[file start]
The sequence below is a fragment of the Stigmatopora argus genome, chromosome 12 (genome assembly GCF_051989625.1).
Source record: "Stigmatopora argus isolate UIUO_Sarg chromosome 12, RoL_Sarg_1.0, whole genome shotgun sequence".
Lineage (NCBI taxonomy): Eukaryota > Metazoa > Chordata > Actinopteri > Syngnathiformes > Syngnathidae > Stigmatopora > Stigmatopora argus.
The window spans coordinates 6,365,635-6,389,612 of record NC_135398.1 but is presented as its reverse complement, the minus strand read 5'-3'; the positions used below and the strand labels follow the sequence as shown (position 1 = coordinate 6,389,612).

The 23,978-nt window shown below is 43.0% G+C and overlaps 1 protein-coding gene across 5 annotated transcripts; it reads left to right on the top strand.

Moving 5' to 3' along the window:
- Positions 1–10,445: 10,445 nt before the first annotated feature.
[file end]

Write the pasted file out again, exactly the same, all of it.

The sequence below is a fragment of the Stigmatopora argus genome, chromosome 12 (genome assembly GCF_051989625.1).
Source record: "Stigmatopora argus isolate UIUO_Sarg chromosome 12, RoL_Sarg_1.0, whole genome shotgun sequence".
Lineage (NCBI taxonomy): Eukaryota > Metazoa > Chordata > Actinopteri > Syngnathiformes > Syngnathidae > Stigmatopora > Stigmatopora argus.
The window spans coordinates 6,365,635-6,389,612 of record NC_135398.1 but is presented as its reverse complement, the minus strand read 5'-3'; the positions used below and the strand labels follow the sequence as shown (position 1 = coordinate 6,389,612).

The 23,978-nt window shown below is 43.0% G+C and overlaps 1 protein-coding gene across 5 annotated transcripts; it reads left to right on the top strand.

Moving 5' to 3' along the window:
- Positions 1–10,445: 10,445 nt before the first annotated feature.